SNOW: Now, a lot of these scientists — you talk about one scientist being assassinated the same day he talked to your people.

KAY: Yes.

SNOW: Somebody else was shot six times. They're still subject to considerable intimidation?

KAY: They certainly are, and they report that to us every day. And that's why I guess I have great admiration for those who are talking to us. They're talking to us not for rewards; they're talking to us in the face of active threats against them for collaborating with us.

SNOW: Why can't you protect them?

KAY: Well, you know, we could take everyone out of the country, but realize in Iraq you're talking about extended families. We are taking steps to try to protect them, but we're never perfect at that.

SNOW: Let's talk about the volume of arms. How many arms depots are there in Iraq?

KAY: We've identified 130 ammunition storage points of significant size, some larger than 50 square kilometers. These are sites that contain, the best estimate is, between 600,000 and 650,000 tons of arms. That's about one-third of the entire ammunitions stockpile of the much-larger U.S. military.

SNOW: So that's pretty astonishing for a country of that size and population.

KAY: It's very astonishing when you're on the ground looking at it.

SNOW: You've only been through 10 of those so far. Why so few depots have been examined at this point?

KAY: Well, it's a size issue and going out. For example, we spent 10 days on a very large one about three weeks ago, operating in temperatures that range from 130 — that was a low day — to 150. And literally, you have to go — this one was over 200 square miles. It's damning, in terms of the scale, to have to do that.

SNOW: So you have still 120 of these to examine?

KAY: And we have 26 on a critical list to examine. That's really the number that drives us right now.

SNOW: What do you want to find in those?

KAY: Well, the Iraqis have told us, and we learned in 1991, that they have the habit of storing their chemical munitions right in a mix with these standard conventional armaments. And they also tended not to mark them. So you really have to examine each one, and that's why we're going there looking at them.

SNOW: There were claims before the war by Secretary of State Colin Powell that Iraq had weaponized and ready-to-use chemical weapons. He was very confident about the existence of chemical weapons. You have not yet found actual chemical weapons, correct?

KAY: Tony, it's important to stress the word "yet." We have not only Secretary Powell, we have Iraqi generals telling us that they had them. Unfortunately, they're not able to tell us where they are now. And that's why we're looking so hard.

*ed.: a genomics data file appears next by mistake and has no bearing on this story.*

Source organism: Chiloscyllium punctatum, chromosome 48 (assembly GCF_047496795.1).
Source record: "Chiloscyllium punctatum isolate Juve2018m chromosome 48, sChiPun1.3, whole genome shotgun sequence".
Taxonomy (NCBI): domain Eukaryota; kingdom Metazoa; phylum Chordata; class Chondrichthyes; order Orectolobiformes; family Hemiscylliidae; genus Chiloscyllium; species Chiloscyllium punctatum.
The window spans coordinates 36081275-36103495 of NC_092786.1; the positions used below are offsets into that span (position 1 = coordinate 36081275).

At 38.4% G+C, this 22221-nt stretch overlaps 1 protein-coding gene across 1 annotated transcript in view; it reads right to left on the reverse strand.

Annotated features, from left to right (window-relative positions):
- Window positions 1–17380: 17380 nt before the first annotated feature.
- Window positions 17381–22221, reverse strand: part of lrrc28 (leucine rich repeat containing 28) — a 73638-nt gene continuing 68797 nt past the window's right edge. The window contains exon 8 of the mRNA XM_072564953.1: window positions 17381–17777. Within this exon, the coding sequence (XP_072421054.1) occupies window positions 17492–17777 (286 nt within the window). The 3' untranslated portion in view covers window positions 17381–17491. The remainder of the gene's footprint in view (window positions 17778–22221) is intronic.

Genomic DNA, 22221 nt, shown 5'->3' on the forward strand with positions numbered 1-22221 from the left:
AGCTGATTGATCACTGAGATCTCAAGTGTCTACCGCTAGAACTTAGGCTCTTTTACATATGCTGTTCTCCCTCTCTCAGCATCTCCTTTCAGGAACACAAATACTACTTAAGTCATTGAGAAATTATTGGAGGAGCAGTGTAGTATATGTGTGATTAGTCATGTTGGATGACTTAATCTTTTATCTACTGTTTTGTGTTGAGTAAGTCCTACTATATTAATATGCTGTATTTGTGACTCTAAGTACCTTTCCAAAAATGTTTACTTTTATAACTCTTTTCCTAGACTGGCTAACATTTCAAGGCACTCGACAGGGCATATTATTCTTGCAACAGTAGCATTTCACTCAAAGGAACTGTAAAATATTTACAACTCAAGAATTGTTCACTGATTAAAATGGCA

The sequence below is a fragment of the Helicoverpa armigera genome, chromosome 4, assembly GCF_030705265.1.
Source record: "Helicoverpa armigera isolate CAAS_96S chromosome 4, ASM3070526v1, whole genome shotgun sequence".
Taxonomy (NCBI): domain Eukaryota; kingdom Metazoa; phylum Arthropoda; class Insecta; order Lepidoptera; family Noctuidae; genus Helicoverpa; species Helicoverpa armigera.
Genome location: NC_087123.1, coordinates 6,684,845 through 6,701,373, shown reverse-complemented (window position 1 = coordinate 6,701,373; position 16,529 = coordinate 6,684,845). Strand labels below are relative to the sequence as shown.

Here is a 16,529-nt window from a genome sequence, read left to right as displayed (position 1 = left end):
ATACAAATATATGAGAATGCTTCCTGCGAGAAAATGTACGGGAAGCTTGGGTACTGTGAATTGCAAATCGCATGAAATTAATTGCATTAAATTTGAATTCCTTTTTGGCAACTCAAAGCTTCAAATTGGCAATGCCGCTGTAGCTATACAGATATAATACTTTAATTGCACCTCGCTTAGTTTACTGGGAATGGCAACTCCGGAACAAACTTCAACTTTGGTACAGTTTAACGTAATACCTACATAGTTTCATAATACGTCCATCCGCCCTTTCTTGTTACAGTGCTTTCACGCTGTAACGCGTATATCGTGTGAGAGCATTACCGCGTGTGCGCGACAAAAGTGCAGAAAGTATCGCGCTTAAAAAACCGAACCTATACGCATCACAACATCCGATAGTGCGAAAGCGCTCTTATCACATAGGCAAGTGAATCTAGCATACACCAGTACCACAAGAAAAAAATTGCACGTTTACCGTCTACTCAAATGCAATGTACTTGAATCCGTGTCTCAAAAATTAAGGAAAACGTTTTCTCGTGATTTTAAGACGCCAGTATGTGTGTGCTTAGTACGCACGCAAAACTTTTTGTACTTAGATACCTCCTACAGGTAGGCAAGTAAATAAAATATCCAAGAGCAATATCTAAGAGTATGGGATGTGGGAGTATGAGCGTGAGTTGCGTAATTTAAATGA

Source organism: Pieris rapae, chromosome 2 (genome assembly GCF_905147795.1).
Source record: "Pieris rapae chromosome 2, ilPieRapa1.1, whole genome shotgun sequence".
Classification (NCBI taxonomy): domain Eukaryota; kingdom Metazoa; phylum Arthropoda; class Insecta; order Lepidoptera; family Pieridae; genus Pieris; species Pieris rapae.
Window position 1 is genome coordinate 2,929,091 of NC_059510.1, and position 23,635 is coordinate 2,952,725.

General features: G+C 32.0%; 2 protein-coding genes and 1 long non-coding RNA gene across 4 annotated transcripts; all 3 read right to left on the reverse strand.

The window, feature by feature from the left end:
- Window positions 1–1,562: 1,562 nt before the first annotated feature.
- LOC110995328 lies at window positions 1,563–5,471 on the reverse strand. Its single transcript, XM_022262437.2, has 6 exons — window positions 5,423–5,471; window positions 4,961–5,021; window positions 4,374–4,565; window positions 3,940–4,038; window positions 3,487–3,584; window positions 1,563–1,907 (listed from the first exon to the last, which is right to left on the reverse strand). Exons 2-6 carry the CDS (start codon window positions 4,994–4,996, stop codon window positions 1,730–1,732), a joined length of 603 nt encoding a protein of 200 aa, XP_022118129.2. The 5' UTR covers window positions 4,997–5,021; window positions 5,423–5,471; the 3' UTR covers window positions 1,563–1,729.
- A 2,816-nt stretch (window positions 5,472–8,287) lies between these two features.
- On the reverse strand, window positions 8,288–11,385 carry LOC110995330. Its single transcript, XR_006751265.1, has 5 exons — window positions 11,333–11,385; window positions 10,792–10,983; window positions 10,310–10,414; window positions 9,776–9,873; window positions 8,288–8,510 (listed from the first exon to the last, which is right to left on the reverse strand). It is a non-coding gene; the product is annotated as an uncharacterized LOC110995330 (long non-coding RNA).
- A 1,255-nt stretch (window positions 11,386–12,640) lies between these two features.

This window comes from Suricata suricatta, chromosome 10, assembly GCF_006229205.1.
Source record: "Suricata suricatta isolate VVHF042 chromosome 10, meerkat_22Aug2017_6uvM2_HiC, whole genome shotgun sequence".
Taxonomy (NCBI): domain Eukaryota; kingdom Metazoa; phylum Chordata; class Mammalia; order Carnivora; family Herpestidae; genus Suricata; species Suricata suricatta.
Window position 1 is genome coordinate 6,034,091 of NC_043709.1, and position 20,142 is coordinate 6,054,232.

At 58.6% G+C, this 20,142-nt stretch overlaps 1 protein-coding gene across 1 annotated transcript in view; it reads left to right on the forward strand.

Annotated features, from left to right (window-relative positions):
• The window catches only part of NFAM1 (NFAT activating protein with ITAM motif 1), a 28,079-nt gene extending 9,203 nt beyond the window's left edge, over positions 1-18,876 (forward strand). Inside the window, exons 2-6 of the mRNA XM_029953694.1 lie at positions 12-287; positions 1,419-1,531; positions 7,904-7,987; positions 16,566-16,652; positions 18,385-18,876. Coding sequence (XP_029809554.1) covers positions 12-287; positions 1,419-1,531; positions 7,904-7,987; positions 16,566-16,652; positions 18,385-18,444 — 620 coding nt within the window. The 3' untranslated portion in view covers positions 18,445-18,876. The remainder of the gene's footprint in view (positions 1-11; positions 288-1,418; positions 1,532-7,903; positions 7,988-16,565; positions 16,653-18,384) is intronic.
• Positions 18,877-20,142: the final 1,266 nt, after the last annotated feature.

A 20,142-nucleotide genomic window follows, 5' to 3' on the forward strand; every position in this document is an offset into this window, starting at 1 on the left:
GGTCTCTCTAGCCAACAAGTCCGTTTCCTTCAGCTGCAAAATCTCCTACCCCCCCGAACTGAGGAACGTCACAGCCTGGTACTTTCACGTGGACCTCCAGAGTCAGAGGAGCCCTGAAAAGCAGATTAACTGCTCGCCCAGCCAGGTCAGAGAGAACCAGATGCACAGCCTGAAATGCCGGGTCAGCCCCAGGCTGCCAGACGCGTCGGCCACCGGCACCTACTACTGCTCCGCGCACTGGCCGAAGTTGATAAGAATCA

SNOW: Biological weapons, you have found some strains; you think you're going to find more based on the testimony you've received?

KAY: Based on information leads, we have no reason to believe that we will not find more. But we're searching still.

SNOW: Let me ask you about the veracity of the people who are coming forward. Are they reliable sources? Have they given you information that's paid off, or are you getting a lot of crank information from people?

KAY: Well, they're not all reliable, and I wouldn't expect them to. We have to deal with them much like the way journalists do. I need to separate out what they really know personally from what someone has told them, and then go find the sub-sources who told them that. It's a very time-consuming process.

SNOW: Senator Carl Levin said the other day that there was no evidence that Iraq had restarted its nuclear weapons program. True or false?

KAY: Well, I think in the nuclear area there's evidence that they were putting small amounts of money and starting rudimentary experiments. But we haven't finished our examination there. On the basis of what we've examined, I think there is evidence that they were interested in restarting their nuclear program, but it was at a very early stage, based on what we have currently found.

SNOW: You also had heard that Saddam Hussein had gotten frustrated with the UN weapons inspectors and was simply ready to go ahead, regardless of their presence on his soil.

KAY: His senior head of the arms industry has told us that in 2000 he believed that Saddam had simply gotten fed up with the UN restrictions and was ready, in the face of them, to start restarting the program.

Now, the one piece of evidence that confirms that is in the missile area, where exactly that's when it restarted.

SNOW: And you also found propellants.

You mentioned that there are four classes. You had cruise missiles. You had the attempt to buy the Nodong missile from North Korea that can have a range of up to 1,300 kilometers, about 800 miles...

KAY: Right.

SNOW: ... and a series of other things. You had rocket propellants, correct?